Being a devoted reader of science fiction in my youth, the concept of a cyborg—a fusion of human and machine—felt familiar, albeit futuristic. Like many others across America and around the world, I avidly watched “The 6 Million Dollar Man.” During the day, I would petal up Snake Mountain, the tallest hill I knew, always catching my breath before my friends joined me at the summit.

After high school, I was drawn to military service. The Drill Instructor’s voice thundered, “Your body is mine.” Inwardly I rebelled, thinking, “No, it’s all mine, just let me catch my breath.” A month later, while marching to the dinner mess, a sudden pain exploded in my chest. After military medics worked to ease the attack, they billeted me to an ambulatory hospital floor. My recovery was slow, prompting a discharge to recuperate at home.

As time passed, I regained my stamina to walk again and eventually enrolled in college. After completing my first semester, a nightclubbing partner turned to me and said, “I need to rest before nursing rounds tomorrow. Are you ready to leave?” I defiantly replied, “No, I’m making up for lost time.” But fate had other plans. After too many late nights, breathing became a struggle once more, even after taking just a few steps. A virus had fallen in love with my heart, leading me back to doctors and yet another hospital stay—this time lasting for months. The rhythmic chime of the grandfather clock in the hallway became my companion during those four long months of bedrest until my heart finally found its steady rhythm again.

After college, I programmed for a major telecommunication company. Amidst the responsibilities of marriage, raising small children and late night call-outs on work problems, my heart rhythm developed hiccups and walking again required ignoring chest pain. Concerned, my general practitioner referred me to a cardiologist who directed me to the hospital for angioplasty and the delicate task of severing rogue atrial connections. The miracle of medical science extended my life beyond its natural boundary.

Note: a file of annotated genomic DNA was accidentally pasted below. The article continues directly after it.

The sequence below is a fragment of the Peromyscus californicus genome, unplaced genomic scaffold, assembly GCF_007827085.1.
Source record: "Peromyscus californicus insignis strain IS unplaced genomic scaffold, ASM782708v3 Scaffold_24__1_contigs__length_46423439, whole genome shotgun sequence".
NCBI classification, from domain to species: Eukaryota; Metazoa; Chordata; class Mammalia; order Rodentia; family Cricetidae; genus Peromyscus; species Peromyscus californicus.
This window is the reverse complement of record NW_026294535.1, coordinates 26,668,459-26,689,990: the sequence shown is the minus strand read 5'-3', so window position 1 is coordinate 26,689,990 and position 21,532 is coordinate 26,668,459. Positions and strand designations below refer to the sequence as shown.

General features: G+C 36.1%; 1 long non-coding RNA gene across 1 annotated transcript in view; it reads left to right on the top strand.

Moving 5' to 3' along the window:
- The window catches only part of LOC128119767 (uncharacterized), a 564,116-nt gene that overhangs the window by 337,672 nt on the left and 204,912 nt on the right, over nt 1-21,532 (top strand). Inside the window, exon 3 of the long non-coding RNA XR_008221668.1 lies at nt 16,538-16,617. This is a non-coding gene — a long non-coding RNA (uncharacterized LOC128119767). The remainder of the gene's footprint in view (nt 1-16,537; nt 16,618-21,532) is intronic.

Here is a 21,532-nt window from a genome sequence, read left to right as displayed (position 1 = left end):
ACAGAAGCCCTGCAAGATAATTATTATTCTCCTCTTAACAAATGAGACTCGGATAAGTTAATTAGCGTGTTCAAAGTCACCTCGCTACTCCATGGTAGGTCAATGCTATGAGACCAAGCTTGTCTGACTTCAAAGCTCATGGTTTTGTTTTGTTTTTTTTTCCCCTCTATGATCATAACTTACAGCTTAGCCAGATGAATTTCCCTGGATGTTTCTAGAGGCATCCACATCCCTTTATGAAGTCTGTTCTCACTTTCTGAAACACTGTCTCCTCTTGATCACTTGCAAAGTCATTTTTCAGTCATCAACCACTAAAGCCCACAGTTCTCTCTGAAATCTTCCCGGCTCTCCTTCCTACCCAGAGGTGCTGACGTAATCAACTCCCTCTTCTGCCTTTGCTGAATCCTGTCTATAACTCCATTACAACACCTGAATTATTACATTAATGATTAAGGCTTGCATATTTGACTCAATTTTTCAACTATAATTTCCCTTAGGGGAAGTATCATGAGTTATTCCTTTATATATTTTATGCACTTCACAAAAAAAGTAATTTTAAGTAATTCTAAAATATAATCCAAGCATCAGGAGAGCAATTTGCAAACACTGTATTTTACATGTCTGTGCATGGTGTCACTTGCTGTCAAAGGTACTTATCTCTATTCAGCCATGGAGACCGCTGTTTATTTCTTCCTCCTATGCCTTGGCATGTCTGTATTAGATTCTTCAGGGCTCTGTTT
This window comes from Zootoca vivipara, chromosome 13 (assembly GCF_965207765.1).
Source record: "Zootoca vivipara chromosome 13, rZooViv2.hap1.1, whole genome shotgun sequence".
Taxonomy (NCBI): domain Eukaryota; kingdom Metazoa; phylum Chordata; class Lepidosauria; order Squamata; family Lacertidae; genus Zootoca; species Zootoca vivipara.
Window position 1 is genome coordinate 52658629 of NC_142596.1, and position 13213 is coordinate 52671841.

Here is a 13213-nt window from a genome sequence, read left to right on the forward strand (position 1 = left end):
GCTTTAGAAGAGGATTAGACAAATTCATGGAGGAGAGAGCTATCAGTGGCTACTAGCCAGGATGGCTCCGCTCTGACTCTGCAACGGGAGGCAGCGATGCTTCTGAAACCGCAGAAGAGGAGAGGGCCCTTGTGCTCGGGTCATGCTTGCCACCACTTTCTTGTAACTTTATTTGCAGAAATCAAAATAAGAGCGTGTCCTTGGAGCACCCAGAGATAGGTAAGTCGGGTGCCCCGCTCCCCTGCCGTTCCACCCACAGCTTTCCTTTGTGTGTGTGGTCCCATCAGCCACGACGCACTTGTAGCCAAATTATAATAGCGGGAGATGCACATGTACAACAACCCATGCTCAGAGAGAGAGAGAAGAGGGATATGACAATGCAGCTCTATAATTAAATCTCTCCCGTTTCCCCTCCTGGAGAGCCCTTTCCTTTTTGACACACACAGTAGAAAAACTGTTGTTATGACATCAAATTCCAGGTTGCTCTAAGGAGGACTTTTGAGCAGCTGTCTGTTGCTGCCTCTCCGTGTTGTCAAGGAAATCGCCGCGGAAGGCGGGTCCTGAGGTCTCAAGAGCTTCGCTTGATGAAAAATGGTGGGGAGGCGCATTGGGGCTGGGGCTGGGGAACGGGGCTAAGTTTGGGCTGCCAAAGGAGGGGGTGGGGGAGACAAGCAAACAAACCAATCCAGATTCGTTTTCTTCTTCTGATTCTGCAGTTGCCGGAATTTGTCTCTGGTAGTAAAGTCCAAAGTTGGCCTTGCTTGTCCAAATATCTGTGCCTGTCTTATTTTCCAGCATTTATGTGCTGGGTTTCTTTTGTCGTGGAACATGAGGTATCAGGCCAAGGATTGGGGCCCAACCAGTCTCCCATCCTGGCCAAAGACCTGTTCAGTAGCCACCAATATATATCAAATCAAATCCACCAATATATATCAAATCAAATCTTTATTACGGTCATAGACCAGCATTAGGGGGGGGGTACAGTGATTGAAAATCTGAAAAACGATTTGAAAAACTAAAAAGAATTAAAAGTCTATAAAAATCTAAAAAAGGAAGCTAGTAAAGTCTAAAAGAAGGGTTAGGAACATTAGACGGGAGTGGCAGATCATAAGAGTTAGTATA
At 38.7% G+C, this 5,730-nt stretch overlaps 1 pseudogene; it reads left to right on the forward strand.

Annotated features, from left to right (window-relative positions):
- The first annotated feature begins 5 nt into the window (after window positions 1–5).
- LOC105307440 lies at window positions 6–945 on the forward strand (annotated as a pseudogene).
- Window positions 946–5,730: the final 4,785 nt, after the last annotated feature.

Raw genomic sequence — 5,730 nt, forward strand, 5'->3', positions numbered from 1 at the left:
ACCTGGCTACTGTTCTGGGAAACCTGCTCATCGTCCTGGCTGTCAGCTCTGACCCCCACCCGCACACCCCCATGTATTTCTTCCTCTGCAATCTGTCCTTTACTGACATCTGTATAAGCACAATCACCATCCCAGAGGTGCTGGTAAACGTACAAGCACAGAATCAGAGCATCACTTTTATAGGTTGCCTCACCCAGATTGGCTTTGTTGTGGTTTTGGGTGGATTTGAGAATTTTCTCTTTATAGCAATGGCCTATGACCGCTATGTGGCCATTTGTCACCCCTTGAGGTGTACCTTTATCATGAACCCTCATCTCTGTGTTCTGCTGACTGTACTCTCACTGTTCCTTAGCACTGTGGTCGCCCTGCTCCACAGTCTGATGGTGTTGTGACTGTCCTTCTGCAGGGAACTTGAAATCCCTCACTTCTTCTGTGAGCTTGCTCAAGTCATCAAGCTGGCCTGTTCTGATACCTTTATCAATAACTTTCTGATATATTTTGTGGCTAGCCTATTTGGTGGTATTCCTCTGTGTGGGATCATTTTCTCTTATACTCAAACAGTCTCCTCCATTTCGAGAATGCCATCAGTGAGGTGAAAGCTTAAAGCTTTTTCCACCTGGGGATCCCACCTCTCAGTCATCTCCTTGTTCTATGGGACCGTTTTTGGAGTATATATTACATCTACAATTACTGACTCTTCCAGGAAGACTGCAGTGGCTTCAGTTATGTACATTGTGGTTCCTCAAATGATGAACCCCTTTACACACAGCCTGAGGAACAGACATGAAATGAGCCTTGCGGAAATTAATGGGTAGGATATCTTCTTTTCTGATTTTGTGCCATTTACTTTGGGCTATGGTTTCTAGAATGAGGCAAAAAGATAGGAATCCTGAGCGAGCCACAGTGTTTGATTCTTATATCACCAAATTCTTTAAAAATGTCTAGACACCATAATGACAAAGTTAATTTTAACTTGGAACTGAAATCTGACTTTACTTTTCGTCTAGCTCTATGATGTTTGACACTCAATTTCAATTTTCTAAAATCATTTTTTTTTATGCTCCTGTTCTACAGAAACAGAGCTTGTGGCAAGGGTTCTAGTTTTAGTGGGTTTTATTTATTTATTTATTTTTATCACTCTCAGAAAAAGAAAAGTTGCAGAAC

Upon returning to home life, I relied on cardiac medicines to supplement my daily routine. The realization hit me: In the era of Christ or even during Newton’s time, my fate would have been death or bedridden confinement.

As the years went by, after enduring more hospitalizations, a cardiomyopathy specialist issued a decisive command: “Pacemaker.” Suddenly, the pulse of life was no longer mine, but provided by a non-living object. Another step in my evolution—Call Me Cyborg!

Pixel Art image of a man with a pacemaker connected to EKG and monitors

Additional Information
Image of man with pacemaker connected to EKG and display monitors created by Bing at my request.
Immortal presents a different future based on a related idea.

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